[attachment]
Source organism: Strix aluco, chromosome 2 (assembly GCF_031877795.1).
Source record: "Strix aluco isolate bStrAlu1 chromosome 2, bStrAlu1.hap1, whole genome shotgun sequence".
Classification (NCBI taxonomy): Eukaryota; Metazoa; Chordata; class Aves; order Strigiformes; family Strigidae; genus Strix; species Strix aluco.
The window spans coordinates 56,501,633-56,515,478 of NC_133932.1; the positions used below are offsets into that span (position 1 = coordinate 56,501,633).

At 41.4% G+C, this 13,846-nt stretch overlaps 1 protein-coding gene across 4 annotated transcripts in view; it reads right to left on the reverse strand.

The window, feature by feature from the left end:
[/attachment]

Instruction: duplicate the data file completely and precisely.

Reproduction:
Source organism: Strix aluco, chromosome 2 (assembly GCF_031877795.1).
Source record: "Strix aluco isolate bStrAlu1 chromosome 2, bStrAlu1.hap1, whole genome shotgun sequence".
Classification (NCBI taxonomy): Eukaryota; Metazoa; Chordata; class Aves; order Strigiformes; family Strigidae; genus Strix; species Strix aluco.
The window spans coordinates 56,501,633-56,515,478 of NC_133932.1; the positions used below are offsets into that span (position 1 = coordinate 56,501,633).

At 41.4% G+C, this 13,846-nt stretch overlaps 1 protein-coding gene across 4 annotated transcripts in view; it reads right to left on the reverse strand.

The window, feature by feature from the left end: